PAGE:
The study was conducted within the ethical framework developed by the Association of Social Science Research and took place in 2000. Two focus group discussions were organised, one with Asian men and one with Asian women to explore understandings of mental well-being and ill health, the extent of support available and their preferences for mental health services.
Analysis of these discussions informed the design of the topic guide for the interviews. 38 Asian people were identified for interview in Edinburgh and London. These included 19 people who identified themselves as suffering from stress, anxiety and depression and 19 others who had used counselling services. The former are referred to as non-clients while the latter are referred to clients. Contact with individuals was made through community-based workers providing services to Asian people. This sampling strategy resulted in the participation of a diverse range of individuals in terms of gender, age, length of time in the UK, fluency in English and employment status. Ranging in age from 21 to 75, the sample consisted of 15 men and 23 women. Most of the participants had migrated to the UK, with the number of years of residency in this country varying from three to 39 years. The overwhelming majority of participants were married with children. Most were able to speak English as well as an Asian language, with differing levels of confidence and facility in both languages. Half of the participants were either in paid employment or were caring for the home and children. A quarter were unemployed and the remainder were either students, retired or unable to work.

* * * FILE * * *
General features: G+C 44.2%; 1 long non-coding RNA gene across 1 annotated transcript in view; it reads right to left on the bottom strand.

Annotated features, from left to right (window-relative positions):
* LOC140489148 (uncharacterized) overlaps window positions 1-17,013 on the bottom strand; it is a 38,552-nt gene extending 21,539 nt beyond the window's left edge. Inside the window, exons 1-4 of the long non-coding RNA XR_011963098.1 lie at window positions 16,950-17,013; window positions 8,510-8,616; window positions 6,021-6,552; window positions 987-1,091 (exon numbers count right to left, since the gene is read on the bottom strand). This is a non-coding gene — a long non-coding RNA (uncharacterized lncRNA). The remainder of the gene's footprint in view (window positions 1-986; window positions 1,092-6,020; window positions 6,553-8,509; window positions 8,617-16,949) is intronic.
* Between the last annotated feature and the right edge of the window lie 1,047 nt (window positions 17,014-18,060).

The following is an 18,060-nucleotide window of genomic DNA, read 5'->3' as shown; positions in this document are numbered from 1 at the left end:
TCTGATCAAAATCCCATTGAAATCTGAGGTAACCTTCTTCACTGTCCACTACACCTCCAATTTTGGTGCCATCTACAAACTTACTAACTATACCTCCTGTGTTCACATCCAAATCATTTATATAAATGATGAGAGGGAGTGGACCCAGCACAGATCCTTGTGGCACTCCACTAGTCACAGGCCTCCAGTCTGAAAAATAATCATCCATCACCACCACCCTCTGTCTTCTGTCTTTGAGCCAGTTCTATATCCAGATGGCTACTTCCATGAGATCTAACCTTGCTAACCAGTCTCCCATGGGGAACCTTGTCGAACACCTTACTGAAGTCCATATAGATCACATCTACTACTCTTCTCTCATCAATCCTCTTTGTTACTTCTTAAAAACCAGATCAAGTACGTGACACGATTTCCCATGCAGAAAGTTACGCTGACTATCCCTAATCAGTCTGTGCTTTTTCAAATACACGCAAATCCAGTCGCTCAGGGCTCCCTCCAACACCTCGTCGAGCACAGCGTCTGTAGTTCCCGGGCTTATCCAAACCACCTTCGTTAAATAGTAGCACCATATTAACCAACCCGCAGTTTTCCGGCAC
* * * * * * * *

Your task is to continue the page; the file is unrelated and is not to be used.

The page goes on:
Interviews were carried out at a venue chosen by the participant. In most cases, this was their home. Participants were asked which language they would prefer the interview to be conducted in. Where an Asian language was preferred, this was mainly conducted by a researcher who could speak the language, and in a few cases, with the help of an interpreter. Interviews generally lasted between 60 to 90 minutes. All interviewees were assured that the information given would be treated as confidential and informed that they could choose not to answer any questions or end the interview at any point. Interviews were tape-recorded with the participants’ permission and transcribed before being analysed. Where an Asian language was spoken, the researcher concerned translated the transcript into English for analysis.